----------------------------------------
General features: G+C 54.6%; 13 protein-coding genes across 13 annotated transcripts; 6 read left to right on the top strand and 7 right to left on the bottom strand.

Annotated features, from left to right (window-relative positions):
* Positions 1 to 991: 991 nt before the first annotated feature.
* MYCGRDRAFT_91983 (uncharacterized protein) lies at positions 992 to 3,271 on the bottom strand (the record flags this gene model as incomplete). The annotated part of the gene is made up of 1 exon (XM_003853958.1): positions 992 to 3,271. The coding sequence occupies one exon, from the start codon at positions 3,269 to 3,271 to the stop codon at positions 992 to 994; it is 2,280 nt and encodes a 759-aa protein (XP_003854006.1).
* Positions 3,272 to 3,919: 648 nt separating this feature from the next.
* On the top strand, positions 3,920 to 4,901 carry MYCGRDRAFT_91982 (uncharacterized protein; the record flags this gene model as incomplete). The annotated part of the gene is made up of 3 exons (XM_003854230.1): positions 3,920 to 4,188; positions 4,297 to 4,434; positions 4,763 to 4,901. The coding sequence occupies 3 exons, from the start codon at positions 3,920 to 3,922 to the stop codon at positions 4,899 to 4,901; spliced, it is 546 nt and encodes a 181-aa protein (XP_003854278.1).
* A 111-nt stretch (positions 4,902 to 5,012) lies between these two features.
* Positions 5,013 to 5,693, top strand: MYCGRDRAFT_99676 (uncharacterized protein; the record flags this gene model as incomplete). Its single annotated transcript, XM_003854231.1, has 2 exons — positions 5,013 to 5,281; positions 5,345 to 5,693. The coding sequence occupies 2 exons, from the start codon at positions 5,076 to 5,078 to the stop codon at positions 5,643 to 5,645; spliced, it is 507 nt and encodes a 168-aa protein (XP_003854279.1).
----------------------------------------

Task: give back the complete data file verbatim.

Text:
General features: G+C 54.6%; 13 protein-coding genes across 13 annotated transcripts; 6 read left to right on the top strand and 7 right to left on the bottom strand.

Annotated features, from left to right (window-relative positions):
* Positions 1 to 991: 991 nt before the first annotated feature.
* MYCGRDRAFT_91983 (uncharacterized protein) lies at positions 992 to 3,271 on the bottom strand (the record flags this gene model as incomplete). The annotated part of the gene is made up of 1 exon (XM_003853958.1): positions 992 to 3,271. The coding sequence occupies one exon, from the start codon at positions 3,269 to 3,271 to the stop codon at positions 992 to 994; it is 2,280 nt and encodes a 759-aa protein (XP_003854006.1).
* Positions 3,272 to 3,919: 648 nt separating this feature from the next.
* On the top strand, positions 3,920 to 4,901 carry MYCGRDRAFT_91982 (uncharacterized protein; the record flags this gene model as incomplete). The annotated part of the gene is made up of 3 exons (XM_003854230.1): positions 3,920 to 4,188; positions 4,297 to 4,434; positions 4,763 to 4,901. The coding sequence occupies 3 exons, from the start codon at positions 3,920 to 3,922 to the stop codon at positions 4,899 to 4,901; spliced, it is 546 nt and encodes a 181-aa protein (XP_003854278.1).
* A 111-nt stretch (positions 4,902 to 5,012) lies between these two features.
* Positions 5,013 to 5,693, top strand: MYCGRDRAFT_99676 (uncharacterized protein; the record flags this gene model as incomplete). Its single annotated transcript, XM_003854231.1, has 2 exons — positions 5,013 to 5,281; positions 5,345 to 5,693. The coding sequence occupies 2 exons, from the start codon at positions 5,076 to 5,078 to the stop codon at positions 5,643 to 5,645; spliced, it is 507 nt and encodes a 168-aa protein (XP_003854279.1).